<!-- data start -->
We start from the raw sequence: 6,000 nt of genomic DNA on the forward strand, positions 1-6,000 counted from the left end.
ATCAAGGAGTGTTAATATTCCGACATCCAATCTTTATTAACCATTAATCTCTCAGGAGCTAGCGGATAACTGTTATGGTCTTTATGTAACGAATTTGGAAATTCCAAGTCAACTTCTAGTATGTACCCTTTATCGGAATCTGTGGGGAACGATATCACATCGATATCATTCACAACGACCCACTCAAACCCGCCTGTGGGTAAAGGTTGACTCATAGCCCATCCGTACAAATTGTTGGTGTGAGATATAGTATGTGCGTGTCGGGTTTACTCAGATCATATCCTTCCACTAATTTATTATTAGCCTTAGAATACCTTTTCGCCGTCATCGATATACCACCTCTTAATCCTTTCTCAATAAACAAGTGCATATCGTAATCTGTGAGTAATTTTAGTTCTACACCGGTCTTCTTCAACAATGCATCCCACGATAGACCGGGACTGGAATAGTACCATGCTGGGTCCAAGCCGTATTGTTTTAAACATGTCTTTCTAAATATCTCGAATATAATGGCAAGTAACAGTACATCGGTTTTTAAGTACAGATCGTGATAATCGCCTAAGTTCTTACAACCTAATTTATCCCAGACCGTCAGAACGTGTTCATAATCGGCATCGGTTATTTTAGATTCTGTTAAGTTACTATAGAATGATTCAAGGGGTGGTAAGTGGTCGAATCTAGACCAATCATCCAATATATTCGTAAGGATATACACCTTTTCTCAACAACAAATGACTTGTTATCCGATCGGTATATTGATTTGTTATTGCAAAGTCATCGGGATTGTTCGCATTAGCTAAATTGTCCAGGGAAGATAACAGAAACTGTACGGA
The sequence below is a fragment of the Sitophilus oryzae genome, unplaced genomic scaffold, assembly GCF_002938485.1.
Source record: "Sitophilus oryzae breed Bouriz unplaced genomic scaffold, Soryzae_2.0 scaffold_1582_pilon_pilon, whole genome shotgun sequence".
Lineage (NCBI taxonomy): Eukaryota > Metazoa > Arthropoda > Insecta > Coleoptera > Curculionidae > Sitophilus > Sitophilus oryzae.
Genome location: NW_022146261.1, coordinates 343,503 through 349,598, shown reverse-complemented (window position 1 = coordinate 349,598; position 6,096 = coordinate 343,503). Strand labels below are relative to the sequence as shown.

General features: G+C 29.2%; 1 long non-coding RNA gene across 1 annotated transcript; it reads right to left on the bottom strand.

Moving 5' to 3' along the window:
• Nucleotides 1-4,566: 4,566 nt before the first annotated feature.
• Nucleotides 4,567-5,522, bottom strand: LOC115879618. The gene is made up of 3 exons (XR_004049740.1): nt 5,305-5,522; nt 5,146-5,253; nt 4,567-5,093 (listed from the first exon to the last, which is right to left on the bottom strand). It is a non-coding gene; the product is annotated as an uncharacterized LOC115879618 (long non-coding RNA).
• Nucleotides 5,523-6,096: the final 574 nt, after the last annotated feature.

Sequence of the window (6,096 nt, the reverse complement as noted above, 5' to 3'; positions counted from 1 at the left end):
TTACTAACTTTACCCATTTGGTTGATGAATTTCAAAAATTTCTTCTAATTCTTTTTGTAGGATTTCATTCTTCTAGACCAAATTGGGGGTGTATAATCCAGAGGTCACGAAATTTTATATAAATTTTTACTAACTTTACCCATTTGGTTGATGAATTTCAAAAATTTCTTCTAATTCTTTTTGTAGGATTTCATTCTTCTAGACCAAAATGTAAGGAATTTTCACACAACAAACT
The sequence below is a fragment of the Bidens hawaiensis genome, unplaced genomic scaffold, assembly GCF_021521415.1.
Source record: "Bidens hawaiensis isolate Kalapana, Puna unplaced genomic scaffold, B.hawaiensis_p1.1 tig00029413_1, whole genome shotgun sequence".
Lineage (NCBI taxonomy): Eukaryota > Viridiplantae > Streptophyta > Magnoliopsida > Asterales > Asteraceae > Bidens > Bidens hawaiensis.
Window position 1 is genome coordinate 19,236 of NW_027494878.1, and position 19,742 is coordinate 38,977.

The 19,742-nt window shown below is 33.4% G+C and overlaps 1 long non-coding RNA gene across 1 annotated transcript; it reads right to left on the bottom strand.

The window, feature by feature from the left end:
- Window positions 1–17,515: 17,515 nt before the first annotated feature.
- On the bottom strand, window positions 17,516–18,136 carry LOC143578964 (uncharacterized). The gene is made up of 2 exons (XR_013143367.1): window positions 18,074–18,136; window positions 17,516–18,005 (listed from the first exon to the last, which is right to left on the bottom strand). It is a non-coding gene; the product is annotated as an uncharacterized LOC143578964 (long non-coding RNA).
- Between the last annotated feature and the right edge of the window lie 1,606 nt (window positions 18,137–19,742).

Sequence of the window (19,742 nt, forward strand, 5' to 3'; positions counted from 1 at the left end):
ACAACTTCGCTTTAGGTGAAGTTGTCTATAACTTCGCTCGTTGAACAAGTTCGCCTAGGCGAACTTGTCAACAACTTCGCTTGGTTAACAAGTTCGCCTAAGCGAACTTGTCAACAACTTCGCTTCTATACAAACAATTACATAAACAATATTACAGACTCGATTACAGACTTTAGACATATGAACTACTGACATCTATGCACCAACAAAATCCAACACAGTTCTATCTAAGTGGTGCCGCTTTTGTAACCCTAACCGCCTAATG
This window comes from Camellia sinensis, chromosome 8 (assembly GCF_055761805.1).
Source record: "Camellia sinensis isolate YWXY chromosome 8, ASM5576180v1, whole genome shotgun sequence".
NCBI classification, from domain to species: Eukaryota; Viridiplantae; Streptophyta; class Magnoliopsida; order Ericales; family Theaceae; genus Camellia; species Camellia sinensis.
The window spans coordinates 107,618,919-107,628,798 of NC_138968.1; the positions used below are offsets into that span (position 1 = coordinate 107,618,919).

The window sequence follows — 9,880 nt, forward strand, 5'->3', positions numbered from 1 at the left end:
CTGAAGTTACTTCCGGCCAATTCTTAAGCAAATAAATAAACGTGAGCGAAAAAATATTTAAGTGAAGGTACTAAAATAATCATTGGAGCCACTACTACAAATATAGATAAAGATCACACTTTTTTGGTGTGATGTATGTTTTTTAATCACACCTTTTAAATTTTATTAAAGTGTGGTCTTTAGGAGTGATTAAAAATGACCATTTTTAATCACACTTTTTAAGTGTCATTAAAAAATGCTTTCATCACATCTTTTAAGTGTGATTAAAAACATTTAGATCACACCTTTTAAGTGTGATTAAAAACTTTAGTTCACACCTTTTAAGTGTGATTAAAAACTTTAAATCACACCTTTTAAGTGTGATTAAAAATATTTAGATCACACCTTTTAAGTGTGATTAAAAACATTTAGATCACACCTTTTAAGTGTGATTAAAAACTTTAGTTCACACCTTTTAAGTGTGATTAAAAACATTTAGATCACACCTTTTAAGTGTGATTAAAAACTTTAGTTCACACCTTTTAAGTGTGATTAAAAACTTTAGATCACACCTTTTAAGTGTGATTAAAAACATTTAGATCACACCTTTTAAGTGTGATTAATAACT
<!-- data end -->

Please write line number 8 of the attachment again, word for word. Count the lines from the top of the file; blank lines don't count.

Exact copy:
Moving 5' to 3' along the window: